By Bill Robinson
Those of us in the media often hear that we focus too much on bad news.
That may be true, but anytime we’re late reporting on a crime, scandal or disaster, we usually get criticized even more harshly.
And, now that we can track the number of views on our website and Facebook page, we can see that stories about bad things happening get more looks.
Sometimes, I doubt whether social ills can be remedied, but we can’t try to fix problems we know nothing about.
There are plenty of good stories, however, and one of them runs under a banner headline on today’s front page.
On Wednesday, publisher Nick Lewis, senior news writer Ronica Shannon and I met with three men who want to facilitate good things in our community.
Jeff Fultz, Ralph Hacker and George Ridings are promoting a way people who want to make this community a better place can make contributions that will be of benefit far into the future.
The Madison County Community Foundation is a vehicle that will allow anyone to invest in our county’s future. Donations to the foundation will be placed in safe investments, and local charities will be able to apply for grants from the endowment’s earnings.
Many needs are urgent, and donors should not ignore them as they need immediate attention. But those of a charitable spirit also should make contributions that will keep on giving.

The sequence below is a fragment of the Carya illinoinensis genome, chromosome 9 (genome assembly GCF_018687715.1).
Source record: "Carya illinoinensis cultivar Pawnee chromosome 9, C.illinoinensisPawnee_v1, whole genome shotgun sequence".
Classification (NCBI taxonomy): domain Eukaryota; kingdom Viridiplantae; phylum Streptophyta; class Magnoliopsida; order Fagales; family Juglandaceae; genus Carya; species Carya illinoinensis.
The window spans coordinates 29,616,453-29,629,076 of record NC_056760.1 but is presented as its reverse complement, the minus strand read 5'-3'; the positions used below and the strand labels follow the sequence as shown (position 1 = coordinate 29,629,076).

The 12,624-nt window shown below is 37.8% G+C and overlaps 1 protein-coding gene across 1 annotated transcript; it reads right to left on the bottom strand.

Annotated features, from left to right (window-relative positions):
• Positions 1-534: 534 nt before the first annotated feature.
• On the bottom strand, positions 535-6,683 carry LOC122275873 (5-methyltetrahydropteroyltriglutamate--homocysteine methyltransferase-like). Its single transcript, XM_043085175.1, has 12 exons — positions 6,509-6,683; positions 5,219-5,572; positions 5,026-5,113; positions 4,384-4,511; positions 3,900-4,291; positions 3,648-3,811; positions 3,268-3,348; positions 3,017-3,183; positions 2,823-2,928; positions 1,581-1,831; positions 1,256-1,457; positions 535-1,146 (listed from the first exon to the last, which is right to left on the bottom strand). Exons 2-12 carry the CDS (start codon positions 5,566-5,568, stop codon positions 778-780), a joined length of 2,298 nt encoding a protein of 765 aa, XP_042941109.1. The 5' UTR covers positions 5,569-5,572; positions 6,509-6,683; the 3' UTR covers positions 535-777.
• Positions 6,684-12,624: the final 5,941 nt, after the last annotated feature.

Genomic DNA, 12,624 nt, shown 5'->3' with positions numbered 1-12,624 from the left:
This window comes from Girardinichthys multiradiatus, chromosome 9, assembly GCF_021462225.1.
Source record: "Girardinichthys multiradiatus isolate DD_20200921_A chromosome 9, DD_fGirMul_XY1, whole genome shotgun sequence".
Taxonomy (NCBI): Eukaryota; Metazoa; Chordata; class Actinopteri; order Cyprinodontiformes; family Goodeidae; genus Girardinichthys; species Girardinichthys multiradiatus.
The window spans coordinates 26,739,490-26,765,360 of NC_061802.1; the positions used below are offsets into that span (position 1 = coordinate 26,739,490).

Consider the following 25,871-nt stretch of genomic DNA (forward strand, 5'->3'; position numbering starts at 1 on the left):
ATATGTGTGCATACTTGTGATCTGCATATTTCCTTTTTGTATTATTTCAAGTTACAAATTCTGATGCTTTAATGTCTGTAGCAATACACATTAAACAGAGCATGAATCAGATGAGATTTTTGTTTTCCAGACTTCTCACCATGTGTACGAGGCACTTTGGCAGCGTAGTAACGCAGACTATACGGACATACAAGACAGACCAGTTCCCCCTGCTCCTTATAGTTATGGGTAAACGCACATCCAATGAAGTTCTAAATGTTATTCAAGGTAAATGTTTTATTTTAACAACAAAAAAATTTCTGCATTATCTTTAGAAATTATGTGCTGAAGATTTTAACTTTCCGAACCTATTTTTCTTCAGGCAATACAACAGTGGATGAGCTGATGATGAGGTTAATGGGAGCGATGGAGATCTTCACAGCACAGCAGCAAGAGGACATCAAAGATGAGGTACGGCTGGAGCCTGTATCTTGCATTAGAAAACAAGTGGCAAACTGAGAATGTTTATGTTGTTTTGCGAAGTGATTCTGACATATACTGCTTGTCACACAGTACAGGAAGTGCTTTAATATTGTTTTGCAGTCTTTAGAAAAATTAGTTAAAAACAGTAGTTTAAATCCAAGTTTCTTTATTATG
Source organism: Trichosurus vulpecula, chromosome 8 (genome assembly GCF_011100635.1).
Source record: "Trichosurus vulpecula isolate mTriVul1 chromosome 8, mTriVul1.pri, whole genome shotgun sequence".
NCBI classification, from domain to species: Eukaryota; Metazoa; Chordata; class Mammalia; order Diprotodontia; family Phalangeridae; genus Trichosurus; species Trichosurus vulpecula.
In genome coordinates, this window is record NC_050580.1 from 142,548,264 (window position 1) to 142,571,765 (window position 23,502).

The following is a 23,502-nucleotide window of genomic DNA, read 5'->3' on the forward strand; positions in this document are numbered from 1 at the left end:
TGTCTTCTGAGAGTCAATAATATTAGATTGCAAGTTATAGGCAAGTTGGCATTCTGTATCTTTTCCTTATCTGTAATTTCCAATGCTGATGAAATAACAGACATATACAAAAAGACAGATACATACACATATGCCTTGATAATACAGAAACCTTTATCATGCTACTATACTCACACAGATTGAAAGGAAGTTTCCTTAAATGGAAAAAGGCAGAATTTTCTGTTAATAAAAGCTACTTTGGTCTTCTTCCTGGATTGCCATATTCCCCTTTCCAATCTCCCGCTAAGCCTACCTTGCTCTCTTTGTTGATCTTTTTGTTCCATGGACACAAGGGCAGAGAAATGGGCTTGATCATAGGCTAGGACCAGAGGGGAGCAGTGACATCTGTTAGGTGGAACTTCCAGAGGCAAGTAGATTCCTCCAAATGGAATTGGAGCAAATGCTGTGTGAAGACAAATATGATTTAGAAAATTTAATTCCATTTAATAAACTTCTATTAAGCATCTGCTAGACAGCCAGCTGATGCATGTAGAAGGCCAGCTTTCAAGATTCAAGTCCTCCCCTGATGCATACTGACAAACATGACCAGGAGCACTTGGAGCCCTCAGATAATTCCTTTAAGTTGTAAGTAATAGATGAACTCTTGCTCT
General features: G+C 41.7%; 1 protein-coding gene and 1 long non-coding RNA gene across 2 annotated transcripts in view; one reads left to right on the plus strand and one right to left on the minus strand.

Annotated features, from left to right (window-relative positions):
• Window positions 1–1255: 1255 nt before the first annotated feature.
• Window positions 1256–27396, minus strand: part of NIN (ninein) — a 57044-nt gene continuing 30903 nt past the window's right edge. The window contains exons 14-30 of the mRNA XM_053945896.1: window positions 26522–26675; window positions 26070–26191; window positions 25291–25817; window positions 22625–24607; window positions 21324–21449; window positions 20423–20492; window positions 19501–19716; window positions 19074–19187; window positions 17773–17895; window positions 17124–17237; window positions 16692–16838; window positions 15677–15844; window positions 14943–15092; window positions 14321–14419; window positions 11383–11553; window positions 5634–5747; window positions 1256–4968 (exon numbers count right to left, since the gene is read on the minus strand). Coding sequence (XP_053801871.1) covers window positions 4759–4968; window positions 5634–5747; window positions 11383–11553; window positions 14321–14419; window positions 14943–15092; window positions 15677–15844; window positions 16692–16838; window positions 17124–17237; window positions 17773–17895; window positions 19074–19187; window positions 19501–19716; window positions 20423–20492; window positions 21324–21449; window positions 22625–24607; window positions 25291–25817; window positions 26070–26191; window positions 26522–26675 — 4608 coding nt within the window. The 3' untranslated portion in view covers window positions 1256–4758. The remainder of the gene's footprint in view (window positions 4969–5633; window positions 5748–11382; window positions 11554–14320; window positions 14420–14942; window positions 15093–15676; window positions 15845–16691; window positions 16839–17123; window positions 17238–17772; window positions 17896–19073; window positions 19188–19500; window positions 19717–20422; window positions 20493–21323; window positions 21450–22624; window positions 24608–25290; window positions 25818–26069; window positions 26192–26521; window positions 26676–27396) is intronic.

By placing a portion of their charitable gifts in the Madison County Community Foundation’s endowment, those donations will help fill community needs far into the future.
This kind of arrangement should naturally appeal to those who have acquired wealth over a lifetime. They did so by saving and investing, and now they have an opportunity to do the same with a share of their charitable donations.
Regardless of the extent of our wealth, every penny we donate to the foundation will continue to pay dividends indefinitely.
While most givers want to help fill a need or solve a problem rather than receive a benefit, their gifts to the foundation currently qualify for substantial state and federal tax deductions.
Talk of tax reform, both in Frankfort and Washington, D.C., inevitably includes suggestions that all deductions be eliminated to help simplify what everyone regards as a far-too-complex tax system. While tax breaks for charitable donation are unlikely to be end, they could be reduced. Donors should think about that as they plan their estates and current charitable giving.
Many people insist that private charities, rather than government, should take the lead in attacking social ills. Now they have another way to back up that sentiment with real, lasting action.
Government funding can dry up, but a well-managed endowment can keep generating funds nearly forever.
Fultz, Ridings and Hacker, along with attorney Charles Hoffman, the local foundation’s chair, are among our community’s most successful and respected leaders. We can rest assured the system they lead will be well managed and profitable, providing the greatest possible benefit.
I hope you find this column as refreshing to read as it was for me to write. If you appreciate good news, you can generate more of it by responding to the Madison County Community Foundation’s appeal.